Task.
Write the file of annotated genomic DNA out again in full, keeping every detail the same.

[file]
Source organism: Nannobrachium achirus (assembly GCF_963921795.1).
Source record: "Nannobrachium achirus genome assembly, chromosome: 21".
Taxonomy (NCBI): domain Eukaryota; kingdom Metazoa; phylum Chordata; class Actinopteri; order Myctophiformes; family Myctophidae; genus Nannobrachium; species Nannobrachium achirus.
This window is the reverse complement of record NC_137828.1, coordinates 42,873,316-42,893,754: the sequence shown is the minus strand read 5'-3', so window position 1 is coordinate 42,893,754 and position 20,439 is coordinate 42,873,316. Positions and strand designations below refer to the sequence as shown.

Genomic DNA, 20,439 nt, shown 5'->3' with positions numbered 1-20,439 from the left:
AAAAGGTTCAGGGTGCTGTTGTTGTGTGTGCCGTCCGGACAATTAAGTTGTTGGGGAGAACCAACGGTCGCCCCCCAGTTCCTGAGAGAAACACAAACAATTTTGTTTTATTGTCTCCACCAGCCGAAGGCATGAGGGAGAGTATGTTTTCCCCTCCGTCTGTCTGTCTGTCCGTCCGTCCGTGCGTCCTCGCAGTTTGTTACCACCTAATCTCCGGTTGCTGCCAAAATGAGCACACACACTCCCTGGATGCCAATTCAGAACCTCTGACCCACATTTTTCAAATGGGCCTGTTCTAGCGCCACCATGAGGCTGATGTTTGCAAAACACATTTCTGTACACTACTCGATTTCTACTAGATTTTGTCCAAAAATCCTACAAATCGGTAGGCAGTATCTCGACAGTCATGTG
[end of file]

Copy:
Source organism: Nannobrachium achirus (assembly GCF_963921795.1).
Source record: "Nannobrachium achirus genome assembly, chromosome: 21".
Taxonomy (NCBI): domain Eukaryota; kingdom Metazoa; phylum Chordata; class Actinopteri; order Myctophiformes; family Myctophidae; genus Nannobrachium; species Nannobrachium achirus.
This window is the reverse complement of record NC_137828.1, coordinates 42,873,316-42,893,754: the sequence shown is the minus strand read 5'-3', so window position 1 is coordinate 42,893,754 and position 20,439 is coordinate 42,873,316. Positions and strand designations below refer to the sequence as shown.

Genomic DNA, 20,439 nt, shown 5'->3' with positions numbered 1-20,439 from the left:
AAAAGGTTCAGGGTGCTGTTGTTGTGTGTGCCGTCCGGACAATTAAGTTGTTGGGGAGAACCAACGGTCGCCCCCCAGTTCCTGAGAGAAACACAAACAATTTTGTTTTATTGTCTCCACCAGCCGAAGGCATGAGGGAGAGTATGTTTTCCCCTCCGTCTGTCTGTCTGTCCGTCCGTCCGTGCGTCCTCGCAGTTTGTTACCACCTAATCTCCGGTTGCTGCCAAAATGAGCACACACACTCCCTGGATGCCAATTCAGAACCTCTGACCCACATTTTTCAAATGGGCCTGTTCTAGCGCCACCATGAGGCTGATGTTTGCAAAACACATTTCTGTACACTACTCGATTTCTACTAGATTTTGTCCAAAAATCCTACAAATCGGTAGGCAGTATCTCGACAGTCATGTG